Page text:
New studies underscore the importance of considering a food's total nutrient package when helping consumers identify and choose nutrient-rich foods to improve the quality of their diet. The dairy industry is well positioned to leverage the unique nutrient-rich content of dairy as part of a quality, healthful diet, according to the Dairy Research Institute®, an organization established under the leadership of America's dairy farmers with a commitment to nutrition, product and sustainability research. Better understanding the value of nutrient-rich dairy foods is a key priority area for the Dairy Research Institute, an organization that, along with other sponsors, is funded by America's dairy farmers through the dairy checkoff program.

"Dairy provides a unique combination of nutrients not naturally found in other food or beverage choices, and each serving helps meet important nutrient recommendations at every stage of life," said Gregory Miller, Ph.D., president of the Dairy Research Institute. "Over the last couple of decades, nutrition guidance has mostly centered on telling consumers what to avoid – sodium, certain fats, added sugars – and I think turning the paradigm toward choosing nutrient-rich foods rather than nutrient avoidance is a critical step toward improving the quality of the American diet."

Recent research on the nutrient contribution and affordability of milk and milk products, funded in part by the National Institutes of Health, confirms that dairy is a nutrient-rich source of protein, potassium, riboflavin, zinc, phosphorous and vitamin D and a primary source of calcium in the American diet. Further, cost analyses in the research showed that milk and milk products were by far the lowest-cost source of dietary calcium and were among the lowest-cost sources of riboflavin and vitamin B12.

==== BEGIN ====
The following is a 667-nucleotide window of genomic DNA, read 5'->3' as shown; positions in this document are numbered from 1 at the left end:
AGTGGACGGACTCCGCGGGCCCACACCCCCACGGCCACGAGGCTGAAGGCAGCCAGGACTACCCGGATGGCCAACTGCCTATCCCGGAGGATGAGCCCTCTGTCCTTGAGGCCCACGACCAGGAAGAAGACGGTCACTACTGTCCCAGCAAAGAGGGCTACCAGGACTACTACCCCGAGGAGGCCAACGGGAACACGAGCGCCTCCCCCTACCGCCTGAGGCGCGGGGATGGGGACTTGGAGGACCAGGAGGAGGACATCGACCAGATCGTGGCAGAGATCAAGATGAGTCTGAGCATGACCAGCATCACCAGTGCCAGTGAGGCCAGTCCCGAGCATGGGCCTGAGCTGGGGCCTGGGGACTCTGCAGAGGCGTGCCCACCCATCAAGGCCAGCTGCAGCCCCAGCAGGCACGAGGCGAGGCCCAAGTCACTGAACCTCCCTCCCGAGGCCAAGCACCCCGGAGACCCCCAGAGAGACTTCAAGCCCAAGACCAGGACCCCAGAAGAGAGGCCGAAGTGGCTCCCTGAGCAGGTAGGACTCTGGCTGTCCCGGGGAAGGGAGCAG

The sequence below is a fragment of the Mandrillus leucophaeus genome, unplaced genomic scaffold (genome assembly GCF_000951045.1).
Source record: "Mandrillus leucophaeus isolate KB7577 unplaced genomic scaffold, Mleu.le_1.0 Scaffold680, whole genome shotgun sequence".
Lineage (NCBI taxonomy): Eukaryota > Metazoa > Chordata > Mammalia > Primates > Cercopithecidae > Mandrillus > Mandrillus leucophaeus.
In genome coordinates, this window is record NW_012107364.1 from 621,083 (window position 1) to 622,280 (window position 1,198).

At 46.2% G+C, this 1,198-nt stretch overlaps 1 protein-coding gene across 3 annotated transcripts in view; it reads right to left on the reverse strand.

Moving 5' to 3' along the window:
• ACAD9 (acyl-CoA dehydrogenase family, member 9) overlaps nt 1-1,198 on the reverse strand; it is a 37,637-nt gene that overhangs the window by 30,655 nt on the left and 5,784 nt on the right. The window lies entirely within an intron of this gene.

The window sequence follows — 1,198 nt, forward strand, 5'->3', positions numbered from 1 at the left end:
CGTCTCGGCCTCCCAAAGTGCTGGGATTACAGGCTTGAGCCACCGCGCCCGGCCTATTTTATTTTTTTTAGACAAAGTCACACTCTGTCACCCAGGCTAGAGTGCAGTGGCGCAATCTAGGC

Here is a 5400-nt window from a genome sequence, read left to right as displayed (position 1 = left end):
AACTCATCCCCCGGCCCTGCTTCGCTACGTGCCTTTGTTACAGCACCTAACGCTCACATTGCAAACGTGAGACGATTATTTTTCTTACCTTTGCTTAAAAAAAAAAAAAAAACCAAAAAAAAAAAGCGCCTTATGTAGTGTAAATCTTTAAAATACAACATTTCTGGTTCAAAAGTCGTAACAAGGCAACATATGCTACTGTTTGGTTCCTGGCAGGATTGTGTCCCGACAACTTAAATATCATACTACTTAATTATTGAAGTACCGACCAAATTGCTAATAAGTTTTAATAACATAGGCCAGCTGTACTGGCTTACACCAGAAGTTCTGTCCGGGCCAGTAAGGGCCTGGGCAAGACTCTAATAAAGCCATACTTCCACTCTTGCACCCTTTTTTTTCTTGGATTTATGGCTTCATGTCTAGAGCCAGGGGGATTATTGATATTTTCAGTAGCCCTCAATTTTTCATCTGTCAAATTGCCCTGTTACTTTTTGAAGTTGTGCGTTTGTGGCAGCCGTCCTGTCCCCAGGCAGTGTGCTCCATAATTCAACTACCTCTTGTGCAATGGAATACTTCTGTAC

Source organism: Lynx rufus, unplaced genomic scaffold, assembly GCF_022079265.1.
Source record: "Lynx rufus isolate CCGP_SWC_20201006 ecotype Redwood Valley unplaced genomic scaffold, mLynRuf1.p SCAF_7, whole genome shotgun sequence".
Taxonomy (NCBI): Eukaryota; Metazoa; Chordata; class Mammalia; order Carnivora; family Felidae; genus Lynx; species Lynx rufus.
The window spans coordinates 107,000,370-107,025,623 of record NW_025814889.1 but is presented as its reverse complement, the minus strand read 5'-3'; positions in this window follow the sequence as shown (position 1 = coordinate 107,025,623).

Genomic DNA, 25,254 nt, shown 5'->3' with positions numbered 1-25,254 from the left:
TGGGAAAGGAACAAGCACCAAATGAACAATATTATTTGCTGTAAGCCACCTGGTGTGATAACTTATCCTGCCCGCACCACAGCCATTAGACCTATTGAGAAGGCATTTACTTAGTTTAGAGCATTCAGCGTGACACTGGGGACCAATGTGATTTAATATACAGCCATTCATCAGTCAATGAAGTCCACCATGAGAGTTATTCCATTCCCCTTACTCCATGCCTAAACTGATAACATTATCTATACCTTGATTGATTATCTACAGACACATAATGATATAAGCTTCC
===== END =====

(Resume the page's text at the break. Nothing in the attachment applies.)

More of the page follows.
Positive education improves diet quality

Nutrition advice in recent years has focused on avoiding certain foods and nutrients, but the diet quality of Americans has not improved. Most consumers are looking for simple, practical ways to help get more nutrients for their calories. Research has found that educating consumers about the nutrient-rich foods (NRF) approach to eating is a feasible and effective way to promote healthful shopping and eating patterns and improve diet quality.

In one recent study funded by the Dairy Research Institute, a group of U.S. adults was studied in a randomized controlled trial to examine the effect of nutrition education based on an index of nutrient density on dietary quality and food purchasing behavior. The study, published in the Journal of the American Dietetic Association, found that positive nutrition education to help participants identify and choose nutrient-rich foods led to increased intakes of key food categories, including milk (with tendencies toward low-fat and fat-free), low-fat yogurt, fruits and whole grains, and decreased intakes of total fat and saturated fat, and improved overall diet quality.2 This approach to building healthier dietary patterns is consistent with dietary goals outlined in the 2010 Dietary Guidelines for Americans.

Trying to replace dairy foods with other food sources of calcium can result in nutrient shortfalls

Food choices play a critical role in meeting nutrient needs. Authors of a new study, sponsored by the Dairy Research Institute, that used food pattern modeling and the National Health and Nutrition Examination Survey, published in Nutrition Research, found that removing dairy from the diet with the intent of using nondairy substitutions in order to replace calcium, can result in lower amounts of several nutrients like protein, phosphorous, riboflavin, zinc and vitaminB12.4

"In reality, nondairy alternatives are not a nutritionally equivalent substitute for dairy foods," said Erin Quann, Ph.D., R.D., a co-author on the published review and director, regulatory affairs, for Dairy Research Institute. "Similar to the conclusion made by the Dietary Guidelines Advisory Committee, our study showed that substituting dairy with other sources of calcium like fortified soy beverage, fortified orange juice, leafy greens and bony fish, can be unrealistic substitutions, since some of these foods are rarely consumed and in some cases a large amount would be required to get the same nutrients provided by dairy foods."

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